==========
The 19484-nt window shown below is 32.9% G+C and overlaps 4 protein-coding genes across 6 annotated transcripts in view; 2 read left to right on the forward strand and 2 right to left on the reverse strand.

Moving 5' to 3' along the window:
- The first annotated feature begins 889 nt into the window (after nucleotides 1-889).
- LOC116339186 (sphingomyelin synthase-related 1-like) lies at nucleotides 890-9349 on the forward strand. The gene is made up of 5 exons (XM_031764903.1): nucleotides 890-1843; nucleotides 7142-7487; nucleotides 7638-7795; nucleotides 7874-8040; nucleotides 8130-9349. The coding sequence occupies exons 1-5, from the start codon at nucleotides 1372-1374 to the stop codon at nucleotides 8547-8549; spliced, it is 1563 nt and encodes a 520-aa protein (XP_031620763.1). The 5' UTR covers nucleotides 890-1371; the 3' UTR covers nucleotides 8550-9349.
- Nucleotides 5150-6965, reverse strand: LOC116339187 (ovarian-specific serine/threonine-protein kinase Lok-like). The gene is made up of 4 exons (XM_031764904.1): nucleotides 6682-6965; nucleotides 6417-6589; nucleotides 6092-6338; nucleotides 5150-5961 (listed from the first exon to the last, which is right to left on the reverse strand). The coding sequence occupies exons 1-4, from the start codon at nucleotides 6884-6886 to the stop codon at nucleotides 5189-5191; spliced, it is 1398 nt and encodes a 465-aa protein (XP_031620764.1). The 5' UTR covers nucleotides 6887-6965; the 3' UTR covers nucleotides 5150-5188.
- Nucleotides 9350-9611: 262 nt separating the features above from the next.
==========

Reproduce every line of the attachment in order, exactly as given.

The 19484-nt window shown below is 32.9% G+C and overlaps 4 protein-coding genes across 6 annotated transcripts in view; 2 read left to right on the forward strand and 2 right to left on the reverse strand.

Moving 5' to 3' along the window:
- The first annotated feature begins 889 nt into the window (after nucleotides 1-889).
- LOC116339186 (sphingomyelin synthase-related 1-like) lies at nucleotides 890-9349 on the forward strand. The gene is made up of 5 exons (XM_031764903.1): nucleotides 890-1843; nucleotides 7142-7487; nucleotides 7638-7795; nucleotides 7874-8040; nucleotides 8130-9349. The coding sequence occupies exons 1-5, from the start codon at nucleotides 1372-1374 to the stop codon at nucleotides 8547-8549; spliced, it is 1563 nt and encodes a 520-aa protein (XP_031620763.1). The 5' UTR covers nucleotides 890-1371; the 3' UTR covers nucleotides 8550-9349.
- Nucleotides 5150-6965, reverse strand: LOC116339187 (ovarian-specific serine/threonine-protein kinase Lok-like). The gene is made up of 4 exons (XM_031764904.1): nucleotides 6682-6965; nucleotides 6417-6589; nucleotides 6092-6338; nucleotides 5150-5961 (listed from the first exon to the last, which is right to left on the reverse strand). The coding sequence occupies exons 1-4, from the start codon at nucleotides 6884-6886 to the stop codon at nucleotides 5189-5191; spliced, it is 1398 nt and encodes a 465-aa protein (XP_031620764.1). The 5' UTR covers nucleotides 6887-6965; the 3' UTR covers nucleotides 5150-5188.
- Nucleotides 9350-9611: 262 nt separating the features above from the next.